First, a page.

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    Among audiences, April knows there's a certain coterie she needs to satisfy: fashion designers. A week prior to our chat, a friend had showed her pictures of Raf Simons' "Blade Runner"-esque Spring-Summer 2018 collection, staged under the lamps of New York's Chinatown, with models walking under umbrellas in deconstructed macs.
    Simons is just the latest designer to draw inspiration from the film.
    "'Blade Runner' is one of the sci-fi films that influenced me the most," Jean Paul Gaultier told CNN, one high-profile example and a man not averse to dressing sci-fi movies himself.
    Related:
    Why museums around the world are celebrating fashion's great rebels
    Fashion was integral to the fabric of Scott's Los Angeles, circa 2019. Unlike the homogenous look of sci-fi forebears like "THX 1138" or "Logan's Run," "Blade Runner's" costume design was rich, varied and uncannily familiar.
    Much of its aesthetic was sourced from the past. Costume designers Charles Knode and Michael Kaplan read into the noir elements of detective narrative and saw Humphrey Bogart, James Cagney and Orson Welles in the beleaguered android assassin Rick Deckard. Costumes for Rachael, the femme fatale played by Sean Young, drew explicitly from that era: Kaplan has cited Adrian (costume designer for Joan Crawford, among others) as the inspiration behind her '30s and '40s-cut skirt suits.
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    Deckard's rogue androids, called "replicants," channeled punk in leather, studs and dog collars, affecting the look of a disenfranchised underclass. East Asian looks were prominent among the huddled masses; layered, asymmetrical designs reminiscent of Issey Miyake's '80s output littered the city.
    A seven-year-old Jeremy Scott was transfixed. The American creative director of Moschino and his own namesake label recalls watching alongside his older brother in a small-town cinema in the summer of 1982: "I was never the same after that."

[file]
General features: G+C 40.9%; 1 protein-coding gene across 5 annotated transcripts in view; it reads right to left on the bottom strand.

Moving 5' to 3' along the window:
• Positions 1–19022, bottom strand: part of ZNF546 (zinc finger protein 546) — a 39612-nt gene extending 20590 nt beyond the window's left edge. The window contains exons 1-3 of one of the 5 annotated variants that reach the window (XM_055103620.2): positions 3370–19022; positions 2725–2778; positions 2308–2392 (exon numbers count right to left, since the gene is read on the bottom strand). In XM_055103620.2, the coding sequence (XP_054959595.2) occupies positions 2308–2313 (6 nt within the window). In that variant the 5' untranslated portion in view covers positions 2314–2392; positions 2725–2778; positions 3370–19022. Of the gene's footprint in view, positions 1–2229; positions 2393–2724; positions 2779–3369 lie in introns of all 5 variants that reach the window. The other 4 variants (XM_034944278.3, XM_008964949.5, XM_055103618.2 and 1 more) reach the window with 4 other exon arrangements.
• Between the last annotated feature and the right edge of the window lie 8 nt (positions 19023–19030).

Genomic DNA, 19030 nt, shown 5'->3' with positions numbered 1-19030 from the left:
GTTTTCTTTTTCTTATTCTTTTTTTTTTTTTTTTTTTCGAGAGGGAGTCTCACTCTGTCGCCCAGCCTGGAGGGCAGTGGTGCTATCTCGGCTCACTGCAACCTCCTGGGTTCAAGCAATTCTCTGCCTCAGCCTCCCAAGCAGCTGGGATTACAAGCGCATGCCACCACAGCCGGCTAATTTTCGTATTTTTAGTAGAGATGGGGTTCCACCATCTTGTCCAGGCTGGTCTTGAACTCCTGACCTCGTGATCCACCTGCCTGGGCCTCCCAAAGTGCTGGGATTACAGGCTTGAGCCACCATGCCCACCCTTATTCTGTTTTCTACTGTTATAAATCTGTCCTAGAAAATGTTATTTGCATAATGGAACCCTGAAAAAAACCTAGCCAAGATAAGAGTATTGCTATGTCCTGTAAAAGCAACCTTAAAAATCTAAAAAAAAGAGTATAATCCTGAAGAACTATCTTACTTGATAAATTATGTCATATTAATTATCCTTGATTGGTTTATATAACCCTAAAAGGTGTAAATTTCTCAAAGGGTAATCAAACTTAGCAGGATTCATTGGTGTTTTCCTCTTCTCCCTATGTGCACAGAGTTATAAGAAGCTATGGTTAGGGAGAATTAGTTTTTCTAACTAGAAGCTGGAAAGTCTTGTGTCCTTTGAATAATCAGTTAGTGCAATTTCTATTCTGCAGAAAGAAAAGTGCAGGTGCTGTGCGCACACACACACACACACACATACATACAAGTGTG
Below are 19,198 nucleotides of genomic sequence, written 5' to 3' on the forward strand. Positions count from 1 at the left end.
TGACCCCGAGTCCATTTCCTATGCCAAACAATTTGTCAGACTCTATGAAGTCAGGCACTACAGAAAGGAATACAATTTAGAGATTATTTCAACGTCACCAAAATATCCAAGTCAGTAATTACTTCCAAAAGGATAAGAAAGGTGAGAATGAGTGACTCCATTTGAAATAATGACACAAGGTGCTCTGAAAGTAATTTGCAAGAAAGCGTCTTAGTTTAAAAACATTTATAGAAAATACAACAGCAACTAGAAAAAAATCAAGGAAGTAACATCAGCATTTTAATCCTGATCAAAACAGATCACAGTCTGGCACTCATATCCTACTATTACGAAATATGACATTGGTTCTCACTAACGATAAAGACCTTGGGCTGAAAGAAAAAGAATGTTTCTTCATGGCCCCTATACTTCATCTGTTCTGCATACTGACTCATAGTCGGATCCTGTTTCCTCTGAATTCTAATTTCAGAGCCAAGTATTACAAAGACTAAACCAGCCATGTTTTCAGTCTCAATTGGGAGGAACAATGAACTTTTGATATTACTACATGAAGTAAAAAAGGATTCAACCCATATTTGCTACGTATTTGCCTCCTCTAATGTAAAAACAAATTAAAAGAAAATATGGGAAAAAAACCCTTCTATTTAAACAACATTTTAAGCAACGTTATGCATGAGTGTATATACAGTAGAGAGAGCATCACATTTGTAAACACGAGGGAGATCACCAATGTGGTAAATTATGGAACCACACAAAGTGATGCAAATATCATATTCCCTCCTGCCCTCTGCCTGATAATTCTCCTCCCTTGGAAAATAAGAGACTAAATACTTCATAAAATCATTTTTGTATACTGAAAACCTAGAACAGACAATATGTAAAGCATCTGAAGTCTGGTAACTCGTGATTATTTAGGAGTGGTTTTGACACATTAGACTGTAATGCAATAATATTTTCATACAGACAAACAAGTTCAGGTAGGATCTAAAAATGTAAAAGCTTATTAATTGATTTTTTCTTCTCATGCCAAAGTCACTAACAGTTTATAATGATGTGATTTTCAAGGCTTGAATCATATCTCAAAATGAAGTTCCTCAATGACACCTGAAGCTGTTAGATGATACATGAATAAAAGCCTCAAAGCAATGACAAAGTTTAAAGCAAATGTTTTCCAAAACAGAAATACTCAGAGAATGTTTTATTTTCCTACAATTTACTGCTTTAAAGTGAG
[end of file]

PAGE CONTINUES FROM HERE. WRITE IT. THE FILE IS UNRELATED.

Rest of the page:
"I was mesmerized by the mix of what was then futuristic with what was already retro," wrote Scott in an email. "That is what makes 'Blade Runner' the gold standard (among) sci-fi dystopian worlds, as it's believable. Because we do not live in a world where everything is from today ... We live in a chaotic world of various decades of architecture, automotive design and fashion, combining and colliding all (in) that same moment."
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    Villeneuve and co. have mined Philip K. Dick's 1968 novel "Do Androids Dream of Electric Sheep?", the source material for "Blade Runner." Set in an irradiated San Francisco in 1992, after a catastrophic global war, the book has more apocalyptic overtones than its film adaptation. Radioactive dust is claiming both bodies and minds. Mental aptitude and financial resources are required to buy a ticket off Earth. Many lack one or both.
    Conscious of this, April set to work imagining fashion 32 years from now.
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    "I had to restrain myself," she said, but there were still opportunities to show some flare. "We're using a lot of fake fur and plastic and lights... (and) a lot of breathing masks, because it's so polluted."
    The fur is explicitly fake, she added, because the real deal "hasn't existed for many years" -- another nod to Dick's novel, in which animal life is scarce. And the shearling jacket worn by Ryan Gosling's Officer K; the one Esquire called"badass" and "the real star" of the film's trailer? It's fake too. "Actually it's not shearling," April says. "It's not leather, it's cotton," waterproofed and painted.